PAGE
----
County approves $1 million for the project, which will transform the old Minnesota Zephyr railbed.
Washington County commissioners took a walk into the future last week, voting to spend $1 million to help buy the old Minnesota Zephyr railbed for use as a state trail.
"We're going to look back someday and be very thankful that we moved forward," board Chairman Gary Kriesel said of the county's investment in the new Browns Creek State Trail that will stretch from Stillwater to the neighboring city of Grant.
The commissioners, who voted 5-0 in favor of the purchase, spoke of their responsibility to conserve land for public use. Money will come from the voter-approved Land and Water Legacy program, which allows commissioners to spend $20 million to protect green spaces from development.
The county's portion will supplement another $3.2 million the Legislature approved in the summer to allow the Minnesota Department of Natural Resources to buy the route that the Zephyr dinner train followed for 23 years. The new trail, which will be ready for hikers and cyclists next year, will connect to the popular Gateway State Trail in Grant.
"This is just a great amenity for the public as well as protecting a great trout stream," Kriesel said of Browns Creek on the north end of Stillwater.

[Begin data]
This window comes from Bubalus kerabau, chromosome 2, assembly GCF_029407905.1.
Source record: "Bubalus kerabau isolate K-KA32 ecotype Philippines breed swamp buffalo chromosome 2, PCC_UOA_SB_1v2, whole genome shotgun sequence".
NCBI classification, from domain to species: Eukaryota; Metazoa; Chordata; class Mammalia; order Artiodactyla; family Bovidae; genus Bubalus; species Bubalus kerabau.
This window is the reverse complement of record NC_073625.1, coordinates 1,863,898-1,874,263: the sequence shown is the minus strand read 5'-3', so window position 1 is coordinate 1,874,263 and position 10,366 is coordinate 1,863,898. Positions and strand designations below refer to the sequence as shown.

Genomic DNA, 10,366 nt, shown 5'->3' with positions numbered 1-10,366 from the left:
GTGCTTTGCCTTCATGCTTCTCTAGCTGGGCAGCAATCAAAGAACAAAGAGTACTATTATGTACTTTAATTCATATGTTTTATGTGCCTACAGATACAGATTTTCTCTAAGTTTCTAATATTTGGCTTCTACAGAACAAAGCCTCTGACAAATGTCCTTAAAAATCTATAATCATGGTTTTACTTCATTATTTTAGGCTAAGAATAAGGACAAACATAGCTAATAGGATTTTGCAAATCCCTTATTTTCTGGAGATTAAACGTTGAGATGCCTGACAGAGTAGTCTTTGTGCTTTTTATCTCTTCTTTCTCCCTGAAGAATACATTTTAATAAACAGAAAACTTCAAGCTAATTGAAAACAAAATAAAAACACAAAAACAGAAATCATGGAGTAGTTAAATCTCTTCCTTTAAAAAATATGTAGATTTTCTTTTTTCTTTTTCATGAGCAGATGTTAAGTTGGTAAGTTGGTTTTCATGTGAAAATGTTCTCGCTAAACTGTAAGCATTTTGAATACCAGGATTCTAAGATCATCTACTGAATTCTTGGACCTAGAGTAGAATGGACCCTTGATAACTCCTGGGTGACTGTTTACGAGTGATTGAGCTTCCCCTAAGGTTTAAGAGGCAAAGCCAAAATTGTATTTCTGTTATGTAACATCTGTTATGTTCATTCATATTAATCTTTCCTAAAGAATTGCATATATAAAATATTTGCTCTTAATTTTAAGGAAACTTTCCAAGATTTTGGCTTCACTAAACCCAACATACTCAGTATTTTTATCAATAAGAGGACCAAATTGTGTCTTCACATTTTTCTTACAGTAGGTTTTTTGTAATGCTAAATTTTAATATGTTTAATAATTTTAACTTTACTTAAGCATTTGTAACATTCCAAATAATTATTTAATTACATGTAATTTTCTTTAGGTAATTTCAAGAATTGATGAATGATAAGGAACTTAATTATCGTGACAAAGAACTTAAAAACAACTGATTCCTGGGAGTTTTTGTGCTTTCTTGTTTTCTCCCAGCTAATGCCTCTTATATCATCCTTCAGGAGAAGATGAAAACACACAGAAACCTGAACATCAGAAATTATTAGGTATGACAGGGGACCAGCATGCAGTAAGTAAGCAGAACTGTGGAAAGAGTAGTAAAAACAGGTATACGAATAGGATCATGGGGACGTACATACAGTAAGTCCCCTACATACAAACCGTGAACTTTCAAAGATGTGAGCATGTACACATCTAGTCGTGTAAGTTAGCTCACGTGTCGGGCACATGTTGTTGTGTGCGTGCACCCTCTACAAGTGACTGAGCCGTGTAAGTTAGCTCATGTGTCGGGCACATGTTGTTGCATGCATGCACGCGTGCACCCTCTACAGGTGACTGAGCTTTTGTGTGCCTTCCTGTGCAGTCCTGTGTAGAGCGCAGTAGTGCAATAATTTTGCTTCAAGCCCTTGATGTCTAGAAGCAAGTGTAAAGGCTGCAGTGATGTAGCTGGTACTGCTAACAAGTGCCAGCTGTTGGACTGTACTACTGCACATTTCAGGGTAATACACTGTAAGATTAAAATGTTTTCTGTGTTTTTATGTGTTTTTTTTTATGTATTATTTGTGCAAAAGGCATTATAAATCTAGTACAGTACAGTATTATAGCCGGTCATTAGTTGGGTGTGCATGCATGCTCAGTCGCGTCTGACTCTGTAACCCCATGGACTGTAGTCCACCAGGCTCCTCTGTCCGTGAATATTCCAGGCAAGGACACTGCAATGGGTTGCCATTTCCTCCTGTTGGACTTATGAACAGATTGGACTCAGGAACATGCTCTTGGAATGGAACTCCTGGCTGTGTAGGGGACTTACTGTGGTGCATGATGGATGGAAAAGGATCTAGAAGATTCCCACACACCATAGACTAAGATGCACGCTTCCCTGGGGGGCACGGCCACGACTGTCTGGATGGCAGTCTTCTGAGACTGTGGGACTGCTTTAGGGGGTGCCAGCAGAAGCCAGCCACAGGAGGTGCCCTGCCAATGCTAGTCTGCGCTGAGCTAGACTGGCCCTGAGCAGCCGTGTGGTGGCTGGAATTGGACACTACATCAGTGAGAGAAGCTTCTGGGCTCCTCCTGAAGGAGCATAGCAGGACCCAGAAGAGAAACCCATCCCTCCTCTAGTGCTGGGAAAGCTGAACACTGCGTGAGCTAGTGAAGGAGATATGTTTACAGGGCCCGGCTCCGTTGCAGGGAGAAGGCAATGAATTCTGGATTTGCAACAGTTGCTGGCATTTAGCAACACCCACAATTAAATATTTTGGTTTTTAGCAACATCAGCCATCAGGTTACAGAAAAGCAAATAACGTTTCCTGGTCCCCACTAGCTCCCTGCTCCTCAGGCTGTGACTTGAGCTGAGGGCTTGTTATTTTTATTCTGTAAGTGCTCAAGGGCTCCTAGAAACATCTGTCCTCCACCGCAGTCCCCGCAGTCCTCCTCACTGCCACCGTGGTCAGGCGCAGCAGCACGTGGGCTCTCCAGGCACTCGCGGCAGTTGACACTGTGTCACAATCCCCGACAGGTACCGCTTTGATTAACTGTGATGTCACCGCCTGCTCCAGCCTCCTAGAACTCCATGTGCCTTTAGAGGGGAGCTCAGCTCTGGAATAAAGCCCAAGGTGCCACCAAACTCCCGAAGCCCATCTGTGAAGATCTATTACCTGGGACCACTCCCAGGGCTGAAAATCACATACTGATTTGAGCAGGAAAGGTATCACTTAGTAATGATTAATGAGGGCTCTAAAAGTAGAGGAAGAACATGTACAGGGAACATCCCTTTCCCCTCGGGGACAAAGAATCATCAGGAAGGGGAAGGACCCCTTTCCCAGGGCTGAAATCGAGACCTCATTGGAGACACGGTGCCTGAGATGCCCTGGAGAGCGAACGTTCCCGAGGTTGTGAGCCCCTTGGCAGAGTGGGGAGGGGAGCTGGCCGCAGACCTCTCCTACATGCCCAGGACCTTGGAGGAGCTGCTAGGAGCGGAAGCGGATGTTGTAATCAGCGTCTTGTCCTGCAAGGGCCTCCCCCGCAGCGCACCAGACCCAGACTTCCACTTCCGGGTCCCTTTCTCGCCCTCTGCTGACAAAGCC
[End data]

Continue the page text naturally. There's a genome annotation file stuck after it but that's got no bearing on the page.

Jane Harper, who handles the county's Legacy planning, said new trail someday could connect to a regional trail that would follow the St. Croix River south through Afton and Denmark Township to Hastings. The 5.9-mile Browns Creek purchase was envisioned years ago when the county decided on several green space priorities, she said.
To date, including the Browns Creek investment, the county has spent $3.6 million in Legacy funds.
Woodbury resident Bob Tatreau protested the Browns Creek expenditure during Tuesday's board meeting. He acknowledged that the trail would be a wonderful economic benefit to Stillwater, but he said the United States is "going broke" and questioned how commissioners planned to pay for the trail.
Commissioner Bill Pulkrabek pointed out that Washington County voters in 2006 overwhelmingly approved the Land and Water Legacy referendum and said it was the county's responsibility to act on those wishes. Thus far, the county has issued $5 million in bonds to cover the costs.
Commissioner Lisa Weik said the board has been "judicious" with the money.
Kevin Giles • 651-925-5037